Verse > Anthologies > > Arthur Quiller-Couch, ed. > The Oxford Book of Victorian Verse
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Arthur Quiller-Couch, comp.  The Oxford Book of Victorian Verse.  1922.
 
Fading-leaf and Fallen-leaf
By Richard Garnett (1835–1906)
 
SAID Fading-leaf to Fallen-leaf:—
  ‘I toss alone on a forsaken tree,
It rocks and cracks with every gust that racks
  Its straining bulk; say, how is it with thee?’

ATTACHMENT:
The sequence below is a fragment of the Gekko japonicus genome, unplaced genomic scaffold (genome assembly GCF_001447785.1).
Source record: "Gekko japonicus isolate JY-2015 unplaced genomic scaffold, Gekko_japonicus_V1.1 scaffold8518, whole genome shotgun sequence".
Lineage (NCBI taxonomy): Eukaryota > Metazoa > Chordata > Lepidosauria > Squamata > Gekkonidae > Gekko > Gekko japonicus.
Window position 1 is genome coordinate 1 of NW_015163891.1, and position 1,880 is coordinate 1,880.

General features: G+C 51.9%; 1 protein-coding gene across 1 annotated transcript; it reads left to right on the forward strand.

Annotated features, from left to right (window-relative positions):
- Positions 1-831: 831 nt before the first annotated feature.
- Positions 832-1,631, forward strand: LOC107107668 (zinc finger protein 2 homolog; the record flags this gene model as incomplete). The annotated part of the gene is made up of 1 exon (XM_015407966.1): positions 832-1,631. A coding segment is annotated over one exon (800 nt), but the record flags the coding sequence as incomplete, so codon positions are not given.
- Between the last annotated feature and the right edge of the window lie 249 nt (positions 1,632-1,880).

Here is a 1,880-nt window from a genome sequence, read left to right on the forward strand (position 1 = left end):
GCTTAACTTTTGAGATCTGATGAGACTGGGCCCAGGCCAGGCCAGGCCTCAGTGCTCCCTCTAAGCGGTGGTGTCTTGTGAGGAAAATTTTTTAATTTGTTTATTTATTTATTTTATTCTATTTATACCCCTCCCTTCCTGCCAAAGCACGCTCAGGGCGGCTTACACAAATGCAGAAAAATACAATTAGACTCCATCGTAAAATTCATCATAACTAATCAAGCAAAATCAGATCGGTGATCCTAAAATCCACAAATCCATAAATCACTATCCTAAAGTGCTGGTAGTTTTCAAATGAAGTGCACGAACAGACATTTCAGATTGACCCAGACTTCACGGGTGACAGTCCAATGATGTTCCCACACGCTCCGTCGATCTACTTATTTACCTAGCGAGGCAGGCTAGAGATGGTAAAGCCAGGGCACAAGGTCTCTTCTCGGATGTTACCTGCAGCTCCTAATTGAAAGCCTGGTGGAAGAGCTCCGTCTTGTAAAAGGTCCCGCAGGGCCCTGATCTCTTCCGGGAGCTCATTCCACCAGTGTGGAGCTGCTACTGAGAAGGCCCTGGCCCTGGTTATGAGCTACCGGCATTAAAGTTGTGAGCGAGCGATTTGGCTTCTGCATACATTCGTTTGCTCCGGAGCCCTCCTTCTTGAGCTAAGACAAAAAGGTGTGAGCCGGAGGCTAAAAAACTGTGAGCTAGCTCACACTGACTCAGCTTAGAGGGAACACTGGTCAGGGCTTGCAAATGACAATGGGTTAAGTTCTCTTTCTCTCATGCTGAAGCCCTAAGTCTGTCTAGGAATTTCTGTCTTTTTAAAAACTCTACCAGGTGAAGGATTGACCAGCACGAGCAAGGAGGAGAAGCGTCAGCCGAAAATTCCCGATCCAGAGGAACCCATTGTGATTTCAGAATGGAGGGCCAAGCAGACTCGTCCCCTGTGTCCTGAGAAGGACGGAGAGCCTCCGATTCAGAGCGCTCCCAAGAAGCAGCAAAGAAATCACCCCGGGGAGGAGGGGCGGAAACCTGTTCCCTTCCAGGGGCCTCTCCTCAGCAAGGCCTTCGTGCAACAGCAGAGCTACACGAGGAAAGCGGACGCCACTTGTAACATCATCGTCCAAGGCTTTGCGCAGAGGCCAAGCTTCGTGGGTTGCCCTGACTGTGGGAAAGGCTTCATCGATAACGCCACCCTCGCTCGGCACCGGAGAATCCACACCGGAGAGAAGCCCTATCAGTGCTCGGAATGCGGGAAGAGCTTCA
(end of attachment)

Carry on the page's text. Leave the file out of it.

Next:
Said Fallen-leaf to Fading-leaf:—        5
  ‘A heavy foot went by, an hour ago;
Crushed into clay I stain the way;
  The loud wind calls me, and I cannot go.’
 
Said Fading-leaf to Fallen-leaf:—
  ‘Death lessons Life, a ghost is ever wise;        10
Teach me a way to live till May
  Laughs fair with fragrant lips and loving eyes.’
 
Said Fallen-leaf to Fading-leaf:—
  ‘Hast loved fair eyes and lips of gentle breath?
Fade then and fall—thou hast had all        15
  That Life can give: ask somewhat now of Death.’
 
 
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